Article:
Christian or Follower of Jesus?

Most of the time I just like to teach. Or point out some interesting or ironic observations. Or share something that (I hope) helps  people in their spiritual formation.

Then, sometimes I get into controversial things that cannot be explained in 300 words or less 😉

This may be one of those.

How do I describe myself?

I’ve just returned from a conference with an international focus. I count people from many cultures and many countries as friends (OK, maybe that’s a bit of a stretch, but I hope they are). I am aware of history and its impact on perceptions people have even to today.

While contemplating a completely different subject for this post, my thoughts focused on the differences between the person I was going to quote (see a future post, I’m sure) and me.

He’s not expressly a Christian–or maybe not even consciously one.

But, I sometimes have a little problem identifying myself that way. I have absolutely no problem identifying myself as a follower of Jesus. His words have penetrated deeply into me for what seems like my entire life. I want to be like him (as a disciple should), although even while writing this, I’m painfully aware of how far from that ideal I am.

I know people from the Middle East. I’m aware of the connotation that “Christian” often has. Instead of describing someone who lives such an attractive life that people want to be like them, the term often recalls savagery, genocide, exploitation. Even in Europe, “Christians” massacred each other for hundreds of years. No wonder that so many throughout the world don’t care to identify with the name.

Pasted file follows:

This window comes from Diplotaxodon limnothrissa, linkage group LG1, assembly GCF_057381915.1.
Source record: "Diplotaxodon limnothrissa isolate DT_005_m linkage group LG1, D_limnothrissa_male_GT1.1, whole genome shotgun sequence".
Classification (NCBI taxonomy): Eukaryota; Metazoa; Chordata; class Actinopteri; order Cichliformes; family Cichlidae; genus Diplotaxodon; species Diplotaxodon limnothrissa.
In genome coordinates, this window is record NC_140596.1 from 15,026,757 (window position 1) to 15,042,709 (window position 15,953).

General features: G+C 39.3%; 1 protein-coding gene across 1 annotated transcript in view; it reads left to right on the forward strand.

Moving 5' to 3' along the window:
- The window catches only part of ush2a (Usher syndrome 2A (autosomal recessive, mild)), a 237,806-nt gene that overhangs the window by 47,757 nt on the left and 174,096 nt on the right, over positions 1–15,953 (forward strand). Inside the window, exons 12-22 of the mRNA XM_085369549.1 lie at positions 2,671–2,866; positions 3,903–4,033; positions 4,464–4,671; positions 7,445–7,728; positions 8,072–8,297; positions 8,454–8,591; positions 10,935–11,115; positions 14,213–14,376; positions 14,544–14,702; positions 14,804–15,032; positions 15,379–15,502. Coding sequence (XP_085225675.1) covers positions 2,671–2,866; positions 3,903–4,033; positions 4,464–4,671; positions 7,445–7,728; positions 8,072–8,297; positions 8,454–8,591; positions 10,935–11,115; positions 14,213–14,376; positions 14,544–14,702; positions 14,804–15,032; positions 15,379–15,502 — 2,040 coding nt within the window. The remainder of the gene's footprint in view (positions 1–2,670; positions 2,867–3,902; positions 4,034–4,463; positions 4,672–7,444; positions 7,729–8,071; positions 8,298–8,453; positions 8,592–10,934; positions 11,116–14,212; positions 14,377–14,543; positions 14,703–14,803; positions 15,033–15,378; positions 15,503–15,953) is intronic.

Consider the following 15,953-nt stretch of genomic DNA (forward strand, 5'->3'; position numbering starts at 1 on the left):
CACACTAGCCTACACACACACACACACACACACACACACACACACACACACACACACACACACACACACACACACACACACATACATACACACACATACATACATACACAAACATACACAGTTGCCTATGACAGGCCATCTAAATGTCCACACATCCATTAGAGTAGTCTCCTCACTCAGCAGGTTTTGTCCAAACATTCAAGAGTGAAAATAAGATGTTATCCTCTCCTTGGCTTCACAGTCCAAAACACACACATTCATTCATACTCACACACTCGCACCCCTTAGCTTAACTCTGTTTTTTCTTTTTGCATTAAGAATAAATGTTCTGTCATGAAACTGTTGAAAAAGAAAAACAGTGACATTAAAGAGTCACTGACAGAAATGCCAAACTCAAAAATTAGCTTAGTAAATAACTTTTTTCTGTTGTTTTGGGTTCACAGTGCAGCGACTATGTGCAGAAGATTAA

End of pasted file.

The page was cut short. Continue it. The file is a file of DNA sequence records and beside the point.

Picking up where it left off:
The Acts 2 church grew because the people lived such extraordinary lives that they attracted those around them to Jesus.

Last week I met (English names, not theirs exactly) people like Daniel and Joe and others who are living that kind of life. They are in areas hostile to “Christians”, yet the example they set is so attractive that people from a diverse religious and cultural background are led to learn more about that unique person from 2100 years ago.

I’m little interested in knowing if you identify yourself as “Christian.” I am more interested in whether your life reflects how you are a disciple of Jesus. I just used a quote at the end of my Yoga class, “As I grow older, I am less interested in what men say. I just watch them and see what they do.”

At the end of every day we should ask, “What did I do today that proclaimed that I follow Jesus” and “What should I do tomorrow to show that I follow Jesus?”

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